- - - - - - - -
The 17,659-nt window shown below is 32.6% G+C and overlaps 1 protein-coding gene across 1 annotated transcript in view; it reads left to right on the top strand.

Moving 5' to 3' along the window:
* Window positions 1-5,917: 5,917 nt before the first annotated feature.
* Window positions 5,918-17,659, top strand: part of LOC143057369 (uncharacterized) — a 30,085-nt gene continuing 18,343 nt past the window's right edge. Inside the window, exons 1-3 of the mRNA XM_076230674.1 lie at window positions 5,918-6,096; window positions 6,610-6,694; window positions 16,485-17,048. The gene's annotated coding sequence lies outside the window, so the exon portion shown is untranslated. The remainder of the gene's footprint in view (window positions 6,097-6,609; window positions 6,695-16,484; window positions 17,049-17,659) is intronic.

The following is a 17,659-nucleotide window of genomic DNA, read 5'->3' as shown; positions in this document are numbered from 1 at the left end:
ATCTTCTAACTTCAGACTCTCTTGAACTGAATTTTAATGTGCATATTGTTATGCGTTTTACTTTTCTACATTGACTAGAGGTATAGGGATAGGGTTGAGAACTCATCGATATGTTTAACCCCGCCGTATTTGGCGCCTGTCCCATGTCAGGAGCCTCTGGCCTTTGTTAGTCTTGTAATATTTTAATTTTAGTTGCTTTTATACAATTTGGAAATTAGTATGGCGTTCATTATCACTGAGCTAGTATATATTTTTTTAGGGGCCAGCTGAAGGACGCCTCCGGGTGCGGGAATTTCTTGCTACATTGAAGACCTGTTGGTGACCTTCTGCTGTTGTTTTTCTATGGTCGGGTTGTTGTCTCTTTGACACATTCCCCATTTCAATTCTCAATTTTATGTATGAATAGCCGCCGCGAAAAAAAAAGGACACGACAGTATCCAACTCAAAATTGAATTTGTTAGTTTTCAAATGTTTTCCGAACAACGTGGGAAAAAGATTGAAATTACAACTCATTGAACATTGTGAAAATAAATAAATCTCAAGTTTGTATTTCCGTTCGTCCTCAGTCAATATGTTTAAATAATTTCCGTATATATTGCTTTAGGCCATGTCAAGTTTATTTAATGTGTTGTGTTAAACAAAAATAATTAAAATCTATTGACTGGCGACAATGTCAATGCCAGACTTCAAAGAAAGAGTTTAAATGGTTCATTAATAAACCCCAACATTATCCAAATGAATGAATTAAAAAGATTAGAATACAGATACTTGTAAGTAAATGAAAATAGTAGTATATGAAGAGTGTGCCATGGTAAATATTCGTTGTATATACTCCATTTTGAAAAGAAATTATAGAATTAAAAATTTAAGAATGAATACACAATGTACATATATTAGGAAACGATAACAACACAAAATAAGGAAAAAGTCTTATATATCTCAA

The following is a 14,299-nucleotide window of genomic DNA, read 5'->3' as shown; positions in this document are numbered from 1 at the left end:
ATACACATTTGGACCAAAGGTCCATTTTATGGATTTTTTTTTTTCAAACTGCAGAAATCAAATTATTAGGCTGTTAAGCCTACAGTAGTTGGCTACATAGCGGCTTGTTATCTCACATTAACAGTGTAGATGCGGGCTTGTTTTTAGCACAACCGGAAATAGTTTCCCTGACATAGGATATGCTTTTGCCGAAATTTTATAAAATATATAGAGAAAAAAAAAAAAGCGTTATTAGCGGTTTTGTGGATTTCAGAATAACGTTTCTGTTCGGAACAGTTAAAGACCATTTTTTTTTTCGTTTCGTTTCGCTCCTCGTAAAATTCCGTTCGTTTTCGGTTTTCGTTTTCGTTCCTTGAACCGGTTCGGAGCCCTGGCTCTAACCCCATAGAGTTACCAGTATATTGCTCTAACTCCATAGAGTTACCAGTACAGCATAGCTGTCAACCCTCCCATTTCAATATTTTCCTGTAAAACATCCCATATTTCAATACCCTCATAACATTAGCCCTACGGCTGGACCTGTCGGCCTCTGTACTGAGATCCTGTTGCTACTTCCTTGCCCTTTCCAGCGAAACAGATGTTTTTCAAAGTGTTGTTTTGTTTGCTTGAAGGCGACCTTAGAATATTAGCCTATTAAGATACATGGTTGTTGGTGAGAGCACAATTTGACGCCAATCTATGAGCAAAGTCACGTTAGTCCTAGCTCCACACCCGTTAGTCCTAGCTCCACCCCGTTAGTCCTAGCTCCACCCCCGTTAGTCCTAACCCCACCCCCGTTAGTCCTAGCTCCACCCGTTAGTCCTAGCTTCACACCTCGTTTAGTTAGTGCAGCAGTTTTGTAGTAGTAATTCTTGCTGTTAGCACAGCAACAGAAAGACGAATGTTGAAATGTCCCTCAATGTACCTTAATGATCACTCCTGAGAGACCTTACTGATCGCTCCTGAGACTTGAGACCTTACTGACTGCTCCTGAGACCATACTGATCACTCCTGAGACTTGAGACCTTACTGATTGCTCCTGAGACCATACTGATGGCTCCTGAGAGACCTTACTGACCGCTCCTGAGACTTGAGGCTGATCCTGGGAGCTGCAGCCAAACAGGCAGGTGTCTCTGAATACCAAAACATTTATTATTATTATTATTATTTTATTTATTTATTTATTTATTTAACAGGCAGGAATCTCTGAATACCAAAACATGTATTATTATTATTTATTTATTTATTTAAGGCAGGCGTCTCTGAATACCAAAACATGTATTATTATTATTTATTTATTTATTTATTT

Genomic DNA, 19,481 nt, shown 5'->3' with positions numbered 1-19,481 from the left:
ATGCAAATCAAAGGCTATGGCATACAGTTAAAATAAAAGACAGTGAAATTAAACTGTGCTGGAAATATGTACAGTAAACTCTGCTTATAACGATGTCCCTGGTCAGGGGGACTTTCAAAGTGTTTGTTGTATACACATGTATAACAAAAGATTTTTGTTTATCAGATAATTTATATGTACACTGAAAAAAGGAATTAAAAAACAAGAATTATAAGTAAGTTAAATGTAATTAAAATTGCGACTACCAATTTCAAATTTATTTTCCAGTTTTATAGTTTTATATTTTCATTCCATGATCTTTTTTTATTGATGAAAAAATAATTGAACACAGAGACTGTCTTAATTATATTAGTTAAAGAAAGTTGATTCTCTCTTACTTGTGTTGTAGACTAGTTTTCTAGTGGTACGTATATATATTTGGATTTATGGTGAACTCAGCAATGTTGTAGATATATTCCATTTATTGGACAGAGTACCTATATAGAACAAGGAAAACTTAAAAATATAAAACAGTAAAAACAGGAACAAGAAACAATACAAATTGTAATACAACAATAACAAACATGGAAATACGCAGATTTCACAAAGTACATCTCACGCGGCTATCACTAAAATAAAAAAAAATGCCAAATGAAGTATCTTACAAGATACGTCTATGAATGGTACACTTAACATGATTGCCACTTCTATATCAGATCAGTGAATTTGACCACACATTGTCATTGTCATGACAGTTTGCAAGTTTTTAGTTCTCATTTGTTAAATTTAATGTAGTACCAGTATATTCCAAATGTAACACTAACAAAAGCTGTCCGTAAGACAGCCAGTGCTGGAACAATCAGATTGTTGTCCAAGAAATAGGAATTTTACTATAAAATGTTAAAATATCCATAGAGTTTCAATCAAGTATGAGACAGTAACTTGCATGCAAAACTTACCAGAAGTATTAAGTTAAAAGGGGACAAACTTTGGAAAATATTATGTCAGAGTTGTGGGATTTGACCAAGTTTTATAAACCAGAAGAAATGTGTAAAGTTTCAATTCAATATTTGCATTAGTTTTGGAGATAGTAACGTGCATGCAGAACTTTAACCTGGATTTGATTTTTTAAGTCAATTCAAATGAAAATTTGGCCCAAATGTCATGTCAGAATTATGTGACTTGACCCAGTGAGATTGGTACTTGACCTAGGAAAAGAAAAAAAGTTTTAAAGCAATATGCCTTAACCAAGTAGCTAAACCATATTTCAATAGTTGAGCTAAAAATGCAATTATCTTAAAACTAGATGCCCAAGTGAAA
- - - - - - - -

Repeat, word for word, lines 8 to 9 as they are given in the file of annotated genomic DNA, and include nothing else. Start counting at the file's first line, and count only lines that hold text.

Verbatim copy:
ATACACATTTGGACCAAAGGTCCATTTTATGGATTTTTTTTTTTCAAACTGCAGAAATCAAATTATTAGGCTGTTAAGCCTACAGTAGTTGGCTACATAGCGGCTTGTTATCTCACATTAACAGTGTAGATGCGGGCTTGTTTTTAGCACAACCGGAAATAGTTTCCCTGACATAGGATATGCTTTTGCCGAAATTTTATAAAATATATAGAGAAAAAAAAAAAAGCGTTATTAGCGGTTTTGTGGATTTCAGAATAACGTTTCTGTTCGGAACAGTTAAAGACCATTTTTTTTTTCGTTTCGTTTCGCTCCTCGTAAAATTCCGTTCGTTTTCGGTTTTCGTTTTCGTTCCTTGAACCGGTTCGGAGCCCTGGCTCTAACCCCATAGAGTTACCAGTATATTGCTCTAACTCCATAGAGTTACCAGTACAGCATAGCTGTCAACCCTCCCATTTCAATATTTTCCTGTAAAACATCCCATATTTCAATACCCTCATAACATTAGCCCTACGGCTGGACCTGTCGGCCTCTGTACTGAGATCCTGTTGCTACTTCCTTGCCCTTTCCAGCGAAACAGATGTTTTTCAAAGTGTTGTTTTGTTTGCTTGAAGGCGACCTTAGAATATTAGCCTATTAAGATACATGGTTGTTGGTGAGAGCACAATTTGACGCCAATCTATGAGCAAAGTCACGTTAGTCCTAGCTCCACACCCGTTAGTCCTAGCTCCACCCCGTTAGTCCTAGCTCCACCCCCGTTAGTCCTAACCCCACCCCCGTTAGTCCTAGCTCCACCCGTTAGTCCTAGCTTCACACCTCGTTTAGTTAGTGCAGCAGTTTTGTAGTAGTAATTCTTGCTGTTAGCACAGCAACAGAAAGACGAATGTTGAAATGTCCCTCAATGTACCTTAATGATCACTCCTGAGAGACCTTACTGATCGCTCCTGAGACTTGAGACCTTACTGACTGCTCCTGAGACCATACTGATCACTCCTGAGACTTGAGACCTTACTGATTGCTCCTGAGACCATACTGATGGCTCCTGAGAGACCTTACTGACCGCTCCTGAGACTTGAGGCTGATCCTGGGAGCTGCAGCCAAACAGGCAGGTGTCTCTGAATACCAAAACATTTATTATTATTATTATTATTTTATTTATTTATTTATTTATTTAACAGGCAGGAATCTCTGAATACCAAAACATGTATTATTATTATTTATTTATTTATTTAAGGCAGGCGTCTCTGAATACCAAAACATGTATTATTATTATTTATTTATTTATTTATTT

Genomic DNA, 19,481 nt, shown 5'->3' with positions numbered 1-19,481 from the left: